In the base metals sector this week, Escondida is out of the news and copper’s still way down thanks to trade war tension between the US and China. Meanwhile, Samarco’s beyond the horizon, Belgrade has its bids for RTB Bor and Poseidon Nickel nixes a takeover.
News this week has been a little turbulent outside of base metals, although investors are no doubt used to this by now.
The US and China are still throwing around tariffs, with the Trump administration’s latest round kicking into effect on Thursday (August 23), angering Beijing.
In Australia, voters received reminders to change the batteries in their smoke alarms after politicians in Canberra switched out the prime minister (again), further cementing the view that one of the world’s most favored mining jurisdictions is in fact the land of the bloodless coup. The country has had six prime ministers in a little over 10 years, only two of which were removed by a general election.
Moving away from the madness of politics and egos, it’s been another rough week for copper, with its value failing to rebound from lows set last week despite a slight uptick over the course of the week.
On Thursday, copper was trading at US$5,910 a tonne, down from its Monday (August 20) starting point of US$5,962, and well down from its Tuesday (August 21) weekly high of US$6,025.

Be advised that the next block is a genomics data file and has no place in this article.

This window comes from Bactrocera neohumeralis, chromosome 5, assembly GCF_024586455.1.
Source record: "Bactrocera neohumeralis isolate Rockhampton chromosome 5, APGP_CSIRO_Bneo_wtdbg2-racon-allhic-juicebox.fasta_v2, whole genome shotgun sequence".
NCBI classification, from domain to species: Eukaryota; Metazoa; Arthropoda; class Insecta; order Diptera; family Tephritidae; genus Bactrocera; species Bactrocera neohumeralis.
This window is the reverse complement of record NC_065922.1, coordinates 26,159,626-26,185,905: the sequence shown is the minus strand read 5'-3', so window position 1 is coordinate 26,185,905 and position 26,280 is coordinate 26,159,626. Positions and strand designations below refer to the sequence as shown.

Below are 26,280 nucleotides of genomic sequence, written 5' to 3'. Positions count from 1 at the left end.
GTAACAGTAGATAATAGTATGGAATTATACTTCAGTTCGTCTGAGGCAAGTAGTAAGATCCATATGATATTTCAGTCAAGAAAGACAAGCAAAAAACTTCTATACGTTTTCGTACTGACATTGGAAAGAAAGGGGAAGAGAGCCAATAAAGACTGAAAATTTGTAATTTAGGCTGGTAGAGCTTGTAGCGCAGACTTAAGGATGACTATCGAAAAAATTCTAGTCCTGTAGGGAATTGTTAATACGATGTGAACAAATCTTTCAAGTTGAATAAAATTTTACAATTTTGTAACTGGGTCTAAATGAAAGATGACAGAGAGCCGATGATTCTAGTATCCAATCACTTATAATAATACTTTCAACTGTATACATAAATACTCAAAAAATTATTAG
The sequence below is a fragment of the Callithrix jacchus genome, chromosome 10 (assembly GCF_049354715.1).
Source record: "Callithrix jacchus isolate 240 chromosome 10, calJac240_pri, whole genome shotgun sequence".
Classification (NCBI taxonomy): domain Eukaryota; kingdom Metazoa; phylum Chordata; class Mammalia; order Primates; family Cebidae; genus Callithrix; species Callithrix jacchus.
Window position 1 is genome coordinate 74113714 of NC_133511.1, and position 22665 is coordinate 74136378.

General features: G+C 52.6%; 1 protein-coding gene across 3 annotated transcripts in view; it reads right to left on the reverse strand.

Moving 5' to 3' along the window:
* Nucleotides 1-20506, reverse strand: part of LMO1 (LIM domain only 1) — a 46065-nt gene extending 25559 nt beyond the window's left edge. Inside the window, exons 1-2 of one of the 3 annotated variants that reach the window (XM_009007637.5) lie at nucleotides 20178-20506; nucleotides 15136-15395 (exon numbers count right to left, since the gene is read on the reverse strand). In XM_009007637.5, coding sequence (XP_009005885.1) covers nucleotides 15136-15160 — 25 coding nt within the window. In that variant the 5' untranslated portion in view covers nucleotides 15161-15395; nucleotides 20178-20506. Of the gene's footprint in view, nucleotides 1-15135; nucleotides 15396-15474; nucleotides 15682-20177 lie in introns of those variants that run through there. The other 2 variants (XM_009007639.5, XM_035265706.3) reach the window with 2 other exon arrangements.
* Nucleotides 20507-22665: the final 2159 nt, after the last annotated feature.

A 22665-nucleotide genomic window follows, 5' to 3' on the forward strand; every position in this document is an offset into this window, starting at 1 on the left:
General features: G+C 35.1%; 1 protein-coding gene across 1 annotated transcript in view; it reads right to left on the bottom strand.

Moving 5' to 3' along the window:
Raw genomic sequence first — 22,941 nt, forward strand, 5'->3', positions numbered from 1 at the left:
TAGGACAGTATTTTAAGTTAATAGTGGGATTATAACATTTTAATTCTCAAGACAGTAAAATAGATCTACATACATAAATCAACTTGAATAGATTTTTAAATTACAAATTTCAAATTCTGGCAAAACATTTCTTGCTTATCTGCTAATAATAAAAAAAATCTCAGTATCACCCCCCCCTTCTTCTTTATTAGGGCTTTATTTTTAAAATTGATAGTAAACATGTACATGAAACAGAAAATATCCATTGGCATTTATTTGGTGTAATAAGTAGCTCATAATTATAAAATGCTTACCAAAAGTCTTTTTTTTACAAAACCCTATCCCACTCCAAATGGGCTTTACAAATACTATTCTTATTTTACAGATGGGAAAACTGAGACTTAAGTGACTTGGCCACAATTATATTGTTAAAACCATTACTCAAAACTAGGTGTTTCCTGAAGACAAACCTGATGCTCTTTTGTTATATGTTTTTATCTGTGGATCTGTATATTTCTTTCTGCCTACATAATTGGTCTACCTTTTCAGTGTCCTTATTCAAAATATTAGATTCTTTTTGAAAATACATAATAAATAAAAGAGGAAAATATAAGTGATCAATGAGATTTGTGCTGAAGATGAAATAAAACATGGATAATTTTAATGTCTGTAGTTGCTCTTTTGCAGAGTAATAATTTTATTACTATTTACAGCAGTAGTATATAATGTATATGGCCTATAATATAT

Zinc broke ranks with its base metal compatriot, trending upwards, although not by much, reaching US$2,440 per tonne by Thursday, up from US$2,381.50 on Monday — an increase of 2.45 percent.
Nickel followed copper, with its price chart for the week aping copper more closely — a Monday value of US$13,550 per tonne shadowed a Tuesday high of US$13,675 before everything went pear shaped.
Thursday ruined the party for everyone, with the battery metal reaching a weekly low of US$13,135 — a 3-percent drop. However, copper and nickel have so far avoided falling to last week’s lows.
Base metals top news stories
Scroll down for the top base metals news stories this week.